There is a constant debate about the ideal number of people to play games with. Of course the truth of the matter is that is depends what game you’re playing. Three people is not going to make for a very good game of Witness and don’t even get me started on two-player Times Up! However we do often find ourselves with just one other friend or SO when the hankering to play a game rolls around. What is the perfect one to pull off the shelf at that time? Here is a list of ten of our favourite 2-Player Games. Some of these are not limited to only two players, but that is when they really rock. Here they are in no particular order, are some of the best games to play with just one other person.
7 Wonders Duel
This games does what I didn’t think was possible. It solves the drafting problem of the original 7 Wonders and makes it a perfect two-player showdown. I was skeptical when I saw this game announced, but with the brilliant minds of Antoine Bauza and Bruno Cathala behind it, there should be no surprise that Duel is a winner.
Each age a pyramid of cards is created with some visible and some hidden to the players. As the cards get drafted more parts of the pyramid become available. Duel introduces the possibility for instant victories through Science or Military. You can’t ignore either or your opponent could win before you’ve even had a chance to add up your points.
It keeps enough of the original that you definitely feel as if you’re playing a 7 Wonders game, but different enough that it is a unique experience requiring a new approach. It takes one of my favourite games and turns it into a perfect two-player battle. I’m excited to see the directions they can take Duel with expansions.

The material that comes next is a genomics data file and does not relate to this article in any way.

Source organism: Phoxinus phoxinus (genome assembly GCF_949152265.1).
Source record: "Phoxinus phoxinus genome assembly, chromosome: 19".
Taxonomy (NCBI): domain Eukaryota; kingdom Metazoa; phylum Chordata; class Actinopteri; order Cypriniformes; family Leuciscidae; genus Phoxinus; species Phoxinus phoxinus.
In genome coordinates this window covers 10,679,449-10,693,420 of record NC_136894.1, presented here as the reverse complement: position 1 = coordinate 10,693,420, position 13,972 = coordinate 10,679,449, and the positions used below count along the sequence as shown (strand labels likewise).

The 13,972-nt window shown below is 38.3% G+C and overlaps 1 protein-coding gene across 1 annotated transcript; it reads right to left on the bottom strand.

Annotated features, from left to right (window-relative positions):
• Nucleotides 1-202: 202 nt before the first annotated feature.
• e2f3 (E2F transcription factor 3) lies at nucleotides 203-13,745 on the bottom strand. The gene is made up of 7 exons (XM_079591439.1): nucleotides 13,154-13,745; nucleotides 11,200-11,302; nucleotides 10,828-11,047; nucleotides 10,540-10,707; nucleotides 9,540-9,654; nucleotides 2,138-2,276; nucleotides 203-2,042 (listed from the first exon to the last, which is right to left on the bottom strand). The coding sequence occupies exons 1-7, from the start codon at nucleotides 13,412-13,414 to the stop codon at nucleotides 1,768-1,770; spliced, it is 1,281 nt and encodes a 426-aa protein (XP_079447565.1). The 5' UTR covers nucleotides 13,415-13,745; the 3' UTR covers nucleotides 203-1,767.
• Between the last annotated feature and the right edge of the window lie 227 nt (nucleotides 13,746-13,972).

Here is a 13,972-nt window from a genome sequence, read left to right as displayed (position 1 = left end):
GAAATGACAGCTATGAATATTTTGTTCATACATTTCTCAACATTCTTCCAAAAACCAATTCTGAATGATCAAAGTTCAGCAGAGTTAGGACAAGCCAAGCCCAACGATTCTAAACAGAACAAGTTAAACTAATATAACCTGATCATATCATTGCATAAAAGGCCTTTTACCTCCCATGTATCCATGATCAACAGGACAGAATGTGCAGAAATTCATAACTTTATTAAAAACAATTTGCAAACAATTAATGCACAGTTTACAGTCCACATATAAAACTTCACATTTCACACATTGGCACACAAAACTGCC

This was one of the first titles I got when I was getting into board games and while admittedly I don’t pull it out so often these days it stills hits a sweet spot. Lost Cities sends you on up to five different expeditions. The key is balancing the risk of starting a new mission versus the reward it might offer. Every time you start a mission you’re on the hook for a minimum of twenty points. Can you you make it? Or will you have to pay the price. Well, a lot has to do with predicting what your opponent is trying to do and adjusting your play accordingly. On a turn you play or discard a card and draw back up. When playing cards on a mission they must always go up in value. Sometimes you’ll play a higher value card and then immediately afterwards draw a card that would’ve been useful to you one turn ago…now it’s just trash in your hand.
Lost Cities is fun and simple, but can have some pretty tense moments too. Many people would pick Battle Line as the best two-player Reiner Knizia game, but my vote goes to Lost Cities.
No other game has taken over my life in the same way as Dominion. Part of it has to do with where I was with gaming when I really began to sink my teeth into it, but I conservatively estimate that Dominion took over a year of my gaming life.
The first real deck-building game created a new genre essentially. I obsessed over the best combinations of cards to collect to synergize my deck. With expansions like Intrigue, Seaside and Prosperity…oh yeah and one other purplish one I can’t remember the name of, coming out in quick succession there were limitless possibilities to the different combination of kingdom cards that could make up your game. I’ve fallen off a bit with the later expansions, but this is one game that I would play any time someone was up for it. Dominion totally works for 3-4 players, but it can really sing with just two that really know what they’re doing. Many deck builders have been designed since this one, but I got nothing but love for the classics.